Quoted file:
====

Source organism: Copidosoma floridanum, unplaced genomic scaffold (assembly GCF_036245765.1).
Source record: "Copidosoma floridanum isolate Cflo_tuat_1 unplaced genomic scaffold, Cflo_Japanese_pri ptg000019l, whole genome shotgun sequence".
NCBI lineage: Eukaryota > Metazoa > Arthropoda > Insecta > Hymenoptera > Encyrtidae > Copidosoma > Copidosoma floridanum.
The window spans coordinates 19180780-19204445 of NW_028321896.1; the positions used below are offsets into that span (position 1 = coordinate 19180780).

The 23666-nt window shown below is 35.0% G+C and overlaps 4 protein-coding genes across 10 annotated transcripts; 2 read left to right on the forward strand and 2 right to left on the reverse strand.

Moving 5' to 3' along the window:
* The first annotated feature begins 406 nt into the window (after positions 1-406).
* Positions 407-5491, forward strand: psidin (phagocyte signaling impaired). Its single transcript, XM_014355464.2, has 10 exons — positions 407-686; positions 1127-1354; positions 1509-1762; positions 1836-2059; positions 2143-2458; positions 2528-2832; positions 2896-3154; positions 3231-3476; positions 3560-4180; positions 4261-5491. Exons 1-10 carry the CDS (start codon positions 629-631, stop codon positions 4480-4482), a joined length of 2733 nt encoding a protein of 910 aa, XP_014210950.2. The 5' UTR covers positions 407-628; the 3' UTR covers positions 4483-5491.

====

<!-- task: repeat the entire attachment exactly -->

Source organism: Copidosoma floridanum, unplaced genomic scaffold (assembly GCF_036245765.1).
Source record: "Copidosoma floridanum isolate Cflo_tuat_1 unplaced genomic scaffold, Cflo_Japanese_pri ptg000019l, whole genome shotgun sequence".
NCBI lineage: Eukaryota > Metazoa > Arthropoda > Insecta > Hymenoptera > Encyrtidae > Copidosoma > Copidosoma floridanum.
The window spans coordinates 19180780-19204445 of NW_028321896.1; the positions used below are offsets into that span (position 1 = coordinate 19180780).

The 23666-nt window shown below is 35.0% G+C and overlaps 4 protein-coding genes across 10 annotated transcripts; 2 read left to right on the forward strand and 2 right to left on the reverse strand.

Moving 5' to 3' along the window:
* The first annotated feature begins 406 nt into the window (after positions 1-406).
* Positions 407-5491, forward strand: psidin (phagocyte signaling impaired). Its single transcript, XM_014355464.2, has 10 exons — positions 407-686; positions 1127-1354; positions 1509-1762; positions 1836-2059; positions 2143-2458; positions 2528-2832; positions 2896-3154; positions 3231-3476; positions 3560-4180; positions 4261-5491. Exons 1-10 carry the CDS (start codon positions 629-631, stop codon positions 4480-4482), a joined length of 2733 nt encoding a protein of 910 aa, XP_014210950.2. The 5' UTR covers positions 407-628; the 3' UTR covers positions 4483-5491.